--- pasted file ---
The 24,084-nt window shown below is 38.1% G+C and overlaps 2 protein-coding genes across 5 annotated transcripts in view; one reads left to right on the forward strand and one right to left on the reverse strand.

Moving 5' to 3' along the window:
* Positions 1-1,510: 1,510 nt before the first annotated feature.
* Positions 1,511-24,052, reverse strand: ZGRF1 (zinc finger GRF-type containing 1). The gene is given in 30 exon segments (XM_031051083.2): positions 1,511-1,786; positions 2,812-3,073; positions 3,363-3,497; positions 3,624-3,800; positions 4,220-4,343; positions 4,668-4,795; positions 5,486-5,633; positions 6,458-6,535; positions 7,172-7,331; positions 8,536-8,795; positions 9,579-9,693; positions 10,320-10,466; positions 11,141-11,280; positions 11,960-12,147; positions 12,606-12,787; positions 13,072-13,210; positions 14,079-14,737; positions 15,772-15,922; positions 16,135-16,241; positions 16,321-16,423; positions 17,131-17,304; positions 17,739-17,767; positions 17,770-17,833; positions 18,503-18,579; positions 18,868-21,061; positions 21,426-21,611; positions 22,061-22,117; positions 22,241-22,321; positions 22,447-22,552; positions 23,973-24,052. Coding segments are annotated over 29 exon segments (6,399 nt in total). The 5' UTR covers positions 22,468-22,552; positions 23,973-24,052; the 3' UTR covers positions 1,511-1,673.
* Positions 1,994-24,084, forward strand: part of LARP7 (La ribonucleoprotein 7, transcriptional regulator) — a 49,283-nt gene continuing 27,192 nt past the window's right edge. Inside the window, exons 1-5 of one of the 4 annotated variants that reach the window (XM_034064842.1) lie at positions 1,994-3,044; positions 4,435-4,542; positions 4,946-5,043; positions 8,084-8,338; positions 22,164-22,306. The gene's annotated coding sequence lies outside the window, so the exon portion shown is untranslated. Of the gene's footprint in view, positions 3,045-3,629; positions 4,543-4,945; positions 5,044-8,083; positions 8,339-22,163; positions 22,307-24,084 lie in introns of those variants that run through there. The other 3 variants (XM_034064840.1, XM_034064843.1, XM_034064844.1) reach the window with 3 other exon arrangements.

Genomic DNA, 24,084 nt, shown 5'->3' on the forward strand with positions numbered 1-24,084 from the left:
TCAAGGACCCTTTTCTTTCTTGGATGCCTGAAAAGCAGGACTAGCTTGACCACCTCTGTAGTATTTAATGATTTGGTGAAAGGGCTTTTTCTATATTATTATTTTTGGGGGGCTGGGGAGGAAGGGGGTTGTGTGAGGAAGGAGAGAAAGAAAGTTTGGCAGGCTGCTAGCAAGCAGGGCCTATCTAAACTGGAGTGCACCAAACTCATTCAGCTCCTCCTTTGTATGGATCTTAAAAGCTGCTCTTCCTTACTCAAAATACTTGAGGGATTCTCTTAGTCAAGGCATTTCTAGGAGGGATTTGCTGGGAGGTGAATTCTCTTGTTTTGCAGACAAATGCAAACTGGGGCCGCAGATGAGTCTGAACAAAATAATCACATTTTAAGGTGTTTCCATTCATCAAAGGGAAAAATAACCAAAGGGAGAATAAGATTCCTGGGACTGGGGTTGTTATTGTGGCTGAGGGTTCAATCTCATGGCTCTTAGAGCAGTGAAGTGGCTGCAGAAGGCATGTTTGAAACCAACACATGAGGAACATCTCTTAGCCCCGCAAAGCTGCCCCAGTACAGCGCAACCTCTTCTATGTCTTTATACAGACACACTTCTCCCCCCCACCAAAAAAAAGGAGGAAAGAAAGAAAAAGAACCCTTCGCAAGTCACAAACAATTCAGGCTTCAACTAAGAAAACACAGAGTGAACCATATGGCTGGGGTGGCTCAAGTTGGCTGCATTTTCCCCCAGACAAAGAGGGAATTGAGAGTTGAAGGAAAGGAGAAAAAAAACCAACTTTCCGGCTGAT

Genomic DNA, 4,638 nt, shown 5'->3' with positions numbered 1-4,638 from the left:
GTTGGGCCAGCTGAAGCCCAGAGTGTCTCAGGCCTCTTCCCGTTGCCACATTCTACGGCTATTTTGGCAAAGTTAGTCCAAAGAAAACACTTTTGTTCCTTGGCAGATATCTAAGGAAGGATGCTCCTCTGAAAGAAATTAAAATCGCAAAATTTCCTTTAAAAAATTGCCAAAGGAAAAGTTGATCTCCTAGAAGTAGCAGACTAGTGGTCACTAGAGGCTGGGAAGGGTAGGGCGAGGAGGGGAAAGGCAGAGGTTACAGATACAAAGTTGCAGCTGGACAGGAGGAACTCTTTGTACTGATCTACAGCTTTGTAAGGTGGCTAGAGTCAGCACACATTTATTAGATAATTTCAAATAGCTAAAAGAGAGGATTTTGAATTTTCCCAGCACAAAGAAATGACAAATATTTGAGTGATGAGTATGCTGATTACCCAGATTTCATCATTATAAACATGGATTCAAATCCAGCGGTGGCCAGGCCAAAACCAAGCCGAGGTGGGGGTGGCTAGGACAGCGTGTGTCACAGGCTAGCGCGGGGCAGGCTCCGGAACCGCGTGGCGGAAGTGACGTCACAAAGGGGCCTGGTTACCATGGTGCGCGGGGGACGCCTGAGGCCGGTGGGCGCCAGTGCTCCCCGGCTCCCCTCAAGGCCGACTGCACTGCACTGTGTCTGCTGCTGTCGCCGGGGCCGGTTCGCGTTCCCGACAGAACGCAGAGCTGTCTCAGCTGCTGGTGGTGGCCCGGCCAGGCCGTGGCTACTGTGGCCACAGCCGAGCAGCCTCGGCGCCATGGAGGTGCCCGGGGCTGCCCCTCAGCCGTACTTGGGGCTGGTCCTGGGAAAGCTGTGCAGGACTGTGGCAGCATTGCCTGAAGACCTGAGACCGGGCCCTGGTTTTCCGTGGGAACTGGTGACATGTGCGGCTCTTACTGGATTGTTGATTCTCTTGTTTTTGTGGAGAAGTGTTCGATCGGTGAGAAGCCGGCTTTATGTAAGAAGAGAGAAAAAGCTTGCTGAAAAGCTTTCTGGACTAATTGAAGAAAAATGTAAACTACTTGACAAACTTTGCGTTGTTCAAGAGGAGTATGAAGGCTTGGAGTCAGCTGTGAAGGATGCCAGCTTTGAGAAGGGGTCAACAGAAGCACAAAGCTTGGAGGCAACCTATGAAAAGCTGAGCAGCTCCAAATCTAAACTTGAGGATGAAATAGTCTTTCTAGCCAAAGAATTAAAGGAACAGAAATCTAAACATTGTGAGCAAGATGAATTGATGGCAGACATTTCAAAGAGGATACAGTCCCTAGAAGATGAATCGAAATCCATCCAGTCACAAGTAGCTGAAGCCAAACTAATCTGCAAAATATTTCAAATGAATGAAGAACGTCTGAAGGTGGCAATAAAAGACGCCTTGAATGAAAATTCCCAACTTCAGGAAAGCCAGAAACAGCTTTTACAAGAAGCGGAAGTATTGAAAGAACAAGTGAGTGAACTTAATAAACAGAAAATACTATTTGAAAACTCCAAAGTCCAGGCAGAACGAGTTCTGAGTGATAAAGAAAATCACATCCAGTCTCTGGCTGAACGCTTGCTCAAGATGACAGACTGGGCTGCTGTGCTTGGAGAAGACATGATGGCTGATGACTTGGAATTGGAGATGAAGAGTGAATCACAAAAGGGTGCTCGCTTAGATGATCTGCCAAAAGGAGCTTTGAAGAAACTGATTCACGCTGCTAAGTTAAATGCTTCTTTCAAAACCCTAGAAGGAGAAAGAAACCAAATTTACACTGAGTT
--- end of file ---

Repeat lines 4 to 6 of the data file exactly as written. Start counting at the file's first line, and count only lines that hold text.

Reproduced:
* Positions 1,511-24,052, reverse strand: ZGRF1 (zinc finger GRF-type containing 1). The gene is given in 30 exon segments (XM_031051083.2): positions 1,511-1,786; positions 2,812-3,073; positions 3,363-3,497; positions 3,624-3,800; positions 4,220-4,343; positions 4,668-4,795; positions 5,486-5,633; positions 6,458-6,535; positions 7,172-7,331; positions 8,536-8,795; positions 9,579-9,693; positions 10,320-10,466; positions 11,141-11,280; positions 11,960-12,147; positions 12,606-12,787; positions 13,072-13,210; positions 14,079-14,737; positions 15,772-15,922; positions 16,135-16,241; positions 16,321-16,423; positions 17,131-17,304; positions 17,739-17,767; positions 17,770-17,833; positions 18,503-18,579; positions 18,868-21,061; positions 21,426-21,611; positions 22,061-22,117; positions 22,241-22,321; positions 22,447-22,552; positions 23,973-24,052. Coding segments are annotated over 29 exon segments (6,399 nt in total). The 5' UTR covers positions 22,468-22,552; positions 23,973-24,052; the 3' UTR covers positions 1,511-1,673.
* Positions 1,994-24,084, forward strand: part of LARP7 (La ribonucleoprotein 7, transcriptional regulator) — a 49,283-nt gene continuing 27,192 nt past the window's right edge. Inside the window, exons 1-5 of one of the 4 annotated variants that reach the window (XM_034064842.1) lie at positions 1,994-3,044; positions 4,435-4,542; positions 4,946-5,043; positions 8,084-8,338; positions 22,164-22,306. The gene's annotated coding sequence lies outside the window, so the exon portion shown is untranslated. Of the gene's footprint in view, positions 3,045-3,629; positions 4,543-4,945; positions 5,044-8,083; positions 8,339-22,163; positions 22,307-24,084 lie in introns of those variants that run through there. The other 3 variants (XM_034064840.1, XM_034064843.1, XM_034064844.1) reach the window with 3 other exon arrangements.

Genomic DNA, 24,084 nt, shown 5'->3' on the forward strand with positions numbered 1-24,084 from the left: